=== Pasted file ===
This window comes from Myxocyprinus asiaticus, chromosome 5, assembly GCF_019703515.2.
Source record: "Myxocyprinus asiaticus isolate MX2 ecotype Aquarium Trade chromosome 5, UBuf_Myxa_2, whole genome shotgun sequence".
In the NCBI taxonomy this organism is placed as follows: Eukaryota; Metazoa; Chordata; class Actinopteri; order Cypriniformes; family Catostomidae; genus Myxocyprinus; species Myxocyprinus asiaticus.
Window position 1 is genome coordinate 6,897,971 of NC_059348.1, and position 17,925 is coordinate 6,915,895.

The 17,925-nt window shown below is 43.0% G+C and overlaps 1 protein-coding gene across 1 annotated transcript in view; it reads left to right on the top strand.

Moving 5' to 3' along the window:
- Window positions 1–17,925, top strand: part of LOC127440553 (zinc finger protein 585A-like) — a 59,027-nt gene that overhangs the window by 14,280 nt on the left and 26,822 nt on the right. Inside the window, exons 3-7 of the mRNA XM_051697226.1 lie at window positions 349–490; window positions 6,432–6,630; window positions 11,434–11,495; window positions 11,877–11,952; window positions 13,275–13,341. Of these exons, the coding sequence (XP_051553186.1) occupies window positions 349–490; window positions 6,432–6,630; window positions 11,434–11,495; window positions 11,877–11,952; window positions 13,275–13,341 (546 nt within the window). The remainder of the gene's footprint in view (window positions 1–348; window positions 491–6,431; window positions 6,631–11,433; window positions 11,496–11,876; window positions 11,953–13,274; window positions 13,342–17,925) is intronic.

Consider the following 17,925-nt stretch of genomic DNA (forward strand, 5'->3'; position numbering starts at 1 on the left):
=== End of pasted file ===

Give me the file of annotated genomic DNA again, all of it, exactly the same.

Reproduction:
This window comes from Myxocyprinus asiaticus, chromosome 5, assembly GCF_019703515.2.
Source record: "Myxocyprinus asiaticus isolate MX2 ecotype Aquarium Trade chromosome 5, UBuf_Myxa_2, whole genome shotgun sequence".
In the NCBI taxonomy this organism is placed as follows: Eukaryota; Metazoa; Chordata; class Actinopteri; order Cypriniformes; family Catostomidae; genus Myxocyprinus; species Myxocyprinus asiaticus.
Window position 1 is genome coordinate 6,897,971 of NC_059348.1, and position 17,925 is coordinate 6,915,895.

The 17,925-nt window shown below is 43.0% G+C and overlaps 1 protein-coding gene across 1 annotated transcript in view; it reads left to right on the top strand.

Moving 5' to 3' along the window:
- Window positions 1–17,925, top strand: part of LOC127440553 (zinc finger protein 585A-like) — a 59,027-nt gene that overhangs the window by 14,280 nt on the left and 26,822 nt on the right. Inside the window, exons 3-7 of the mRNA XM_051697226.1 lie at window positions 349–490; window positions 6,432–6,630; window positions 11,434–11,495; window positions 11,877–11,952; window positions 13,275–13,341. Of these exons, the coding sequence (XP_051553186.1) occupies window positions 349–490; window positions 6,432–6,630; window positions 11,434–11,495; window positions 11,877–11,952; window positions 13,275–13,341 (546 nt within the window). The remainder of the gene's footprint in view (window positions 1–348; window positions 491–6,431; window positions 6,631–11,433; window positions 11,496–11,876; window positions 11,953–13,274; window positions 13,342–17,925) is intronic.

Consider the following 17,925-nt stretch of genomic DNA (forward strand, 5'->3'; position numbering starts at 1 on the left):